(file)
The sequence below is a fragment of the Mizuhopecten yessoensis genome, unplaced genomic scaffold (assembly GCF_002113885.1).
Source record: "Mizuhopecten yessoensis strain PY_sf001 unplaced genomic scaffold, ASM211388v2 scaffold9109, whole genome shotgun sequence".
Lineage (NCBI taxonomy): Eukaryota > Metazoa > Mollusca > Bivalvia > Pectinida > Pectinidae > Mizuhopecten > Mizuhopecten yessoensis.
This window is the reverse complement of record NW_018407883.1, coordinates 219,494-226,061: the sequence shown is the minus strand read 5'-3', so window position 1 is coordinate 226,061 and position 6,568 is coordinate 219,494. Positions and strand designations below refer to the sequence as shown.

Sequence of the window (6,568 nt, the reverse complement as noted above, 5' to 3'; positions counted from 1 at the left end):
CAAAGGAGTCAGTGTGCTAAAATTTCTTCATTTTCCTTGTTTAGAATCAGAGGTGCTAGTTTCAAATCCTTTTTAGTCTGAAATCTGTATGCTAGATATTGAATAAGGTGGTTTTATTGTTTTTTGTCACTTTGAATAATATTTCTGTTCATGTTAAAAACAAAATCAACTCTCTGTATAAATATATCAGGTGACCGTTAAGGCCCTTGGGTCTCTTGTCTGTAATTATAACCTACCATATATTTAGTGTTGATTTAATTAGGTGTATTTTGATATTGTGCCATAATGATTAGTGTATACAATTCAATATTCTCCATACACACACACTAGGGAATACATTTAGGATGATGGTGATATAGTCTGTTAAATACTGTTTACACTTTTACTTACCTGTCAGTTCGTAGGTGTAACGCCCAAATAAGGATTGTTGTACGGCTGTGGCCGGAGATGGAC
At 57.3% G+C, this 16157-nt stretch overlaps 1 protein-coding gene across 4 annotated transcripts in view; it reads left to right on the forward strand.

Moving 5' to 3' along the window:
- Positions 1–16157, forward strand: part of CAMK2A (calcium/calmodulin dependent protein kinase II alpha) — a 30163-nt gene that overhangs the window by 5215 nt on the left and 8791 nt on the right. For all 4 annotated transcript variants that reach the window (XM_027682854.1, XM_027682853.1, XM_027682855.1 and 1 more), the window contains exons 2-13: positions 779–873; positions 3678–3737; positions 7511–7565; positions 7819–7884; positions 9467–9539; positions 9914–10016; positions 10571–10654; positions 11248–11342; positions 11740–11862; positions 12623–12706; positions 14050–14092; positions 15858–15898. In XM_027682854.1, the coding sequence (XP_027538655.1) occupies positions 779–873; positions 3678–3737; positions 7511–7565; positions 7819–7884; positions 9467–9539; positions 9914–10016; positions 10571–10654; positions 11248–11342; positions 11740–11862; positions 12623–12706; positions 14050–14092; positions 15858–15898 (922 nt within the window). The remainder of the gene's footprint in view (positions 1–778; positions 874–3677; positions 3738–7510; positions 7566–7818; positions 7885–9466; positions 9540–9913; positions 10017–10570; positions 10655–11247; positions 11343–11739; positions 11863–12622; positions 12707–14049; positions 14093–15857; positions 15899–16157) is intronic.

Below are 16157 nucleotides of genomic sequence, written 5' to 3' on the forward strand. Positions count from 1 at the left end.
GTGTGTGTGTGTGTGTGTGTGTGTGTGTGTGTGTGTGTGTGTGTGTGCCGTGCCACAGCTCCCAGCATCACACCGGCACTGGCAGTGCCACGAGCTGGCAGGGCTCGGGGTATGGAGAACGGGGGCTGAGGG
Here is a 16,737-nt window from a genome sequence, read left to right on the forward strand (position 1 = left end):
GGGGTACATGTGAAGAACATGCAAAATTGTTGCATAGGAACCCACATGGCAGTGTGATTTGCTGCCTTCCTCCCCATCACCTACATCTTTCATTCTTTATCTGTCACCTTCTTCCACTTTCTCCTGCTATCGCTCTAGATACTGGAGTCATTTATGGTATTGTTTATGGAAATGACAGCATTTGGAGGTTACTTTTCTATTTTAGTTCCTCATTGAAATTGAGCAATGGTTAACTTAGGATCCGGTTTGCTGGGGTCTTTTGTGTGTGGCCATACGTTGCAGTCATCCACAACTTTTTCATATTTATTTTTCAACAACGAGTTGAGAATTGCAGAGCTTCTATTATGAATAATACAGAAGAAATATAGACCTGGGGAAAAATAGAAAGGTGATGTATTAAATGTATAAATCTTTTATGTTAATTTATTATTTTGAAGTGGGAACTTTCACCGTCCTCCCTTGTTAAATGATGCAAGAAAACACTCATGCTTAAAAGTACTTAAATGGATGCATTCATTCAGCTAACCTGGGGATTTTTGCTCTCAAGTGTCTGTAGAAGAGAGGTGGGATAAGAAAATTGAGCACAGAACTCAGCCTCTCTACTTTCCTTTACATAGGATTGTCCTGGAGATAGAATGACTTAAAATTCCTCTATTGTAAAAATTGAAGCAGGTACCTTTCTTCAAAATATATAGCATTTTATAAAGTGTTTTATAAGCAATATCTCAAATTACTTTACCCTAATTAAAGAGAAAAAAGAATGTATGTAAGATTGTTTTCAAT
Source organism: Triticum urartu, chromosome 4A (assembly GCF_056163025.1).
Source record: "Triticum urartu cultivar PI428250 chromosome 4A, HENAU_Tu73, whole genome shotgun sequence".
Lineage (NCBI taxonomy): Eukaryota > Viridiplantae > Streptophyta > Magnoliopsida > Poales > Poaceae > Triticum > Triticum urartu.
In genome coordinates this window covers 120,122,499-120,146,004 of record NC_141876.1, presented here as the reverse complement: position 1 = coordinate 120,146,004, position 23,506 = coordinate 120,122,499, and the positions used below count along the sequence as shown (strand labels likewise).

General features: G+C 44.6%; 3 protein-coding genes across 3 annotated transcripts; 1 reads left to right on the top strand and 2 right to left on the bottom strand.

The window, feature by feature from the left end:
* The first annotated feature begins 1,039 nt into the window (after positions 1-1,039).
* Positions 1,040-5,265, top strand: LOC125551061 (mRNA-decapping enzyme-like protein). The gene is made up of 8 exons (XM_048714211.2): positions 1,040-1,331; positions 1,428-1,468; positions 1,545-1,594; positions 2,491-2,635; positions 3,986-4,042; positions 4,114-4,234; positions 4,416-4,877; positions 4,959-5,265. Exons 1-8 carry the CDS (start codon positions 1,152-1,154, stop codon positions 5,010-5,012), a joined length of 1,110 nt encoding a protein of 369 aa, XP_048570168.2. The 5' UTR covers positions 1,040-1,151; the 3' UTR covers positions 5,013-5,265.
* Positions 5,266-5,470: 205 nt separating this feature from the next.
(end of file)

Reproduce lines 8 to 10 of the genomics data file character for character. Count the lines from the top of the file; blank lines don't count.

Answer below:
Moving 5' to 3' along the window:
- Positions 1–16157, forward strand: part of CAMK2A (calcium/calmodulin dependent protein kinase II alpha) — a 30163-nt gene that overhangs the window by 5215 nt on the left and 8791 nt on the right. For all 4 annotated transcript variants that reach the window (XM_027682854.1, XM_027682853.1, XM_027682855.1 and 1 more), the window contains exons 2-13: positions 779–873; positions 3678–3737; positions 7511–7565; positions 7819–7884; positions 9467–9539; positions 9914–10016; positions 10571–10654; positions 11248–11342; positions 11740–11862; positions 12623–12706; positions 14050–14092; positions 15858–15898. In XM_027682854.1, the coding sequence (XP_027538655.1) occupies positions 779–873; positions 3678–3737; positions 7511–7565; positions 7819–7884; positions 9467–9539; positions 9914–10016; positions 10571–10654; positions 11248–11342; positions 11740–11862; positions 12623–12706; positions 14050–14092; positions 15858–15898 (922 nt within the window). The remainder of the gene's footprint in view (positions 1–778; positions 874–3677; positions 3738–7510; positions 7566–7818; positions 7885–9466; positions 9540–9913; positions 10017–10570; positions 10655–11247; positions 11343–11739; positions 11863–12622; positions 12707–14049; positions 14093–15857; positions 15899–16157) is intronic.

Below are 16157 nucleotides of genomic sequence, written 5' to 3' on the forward strand. Positions count from 1 at the left end.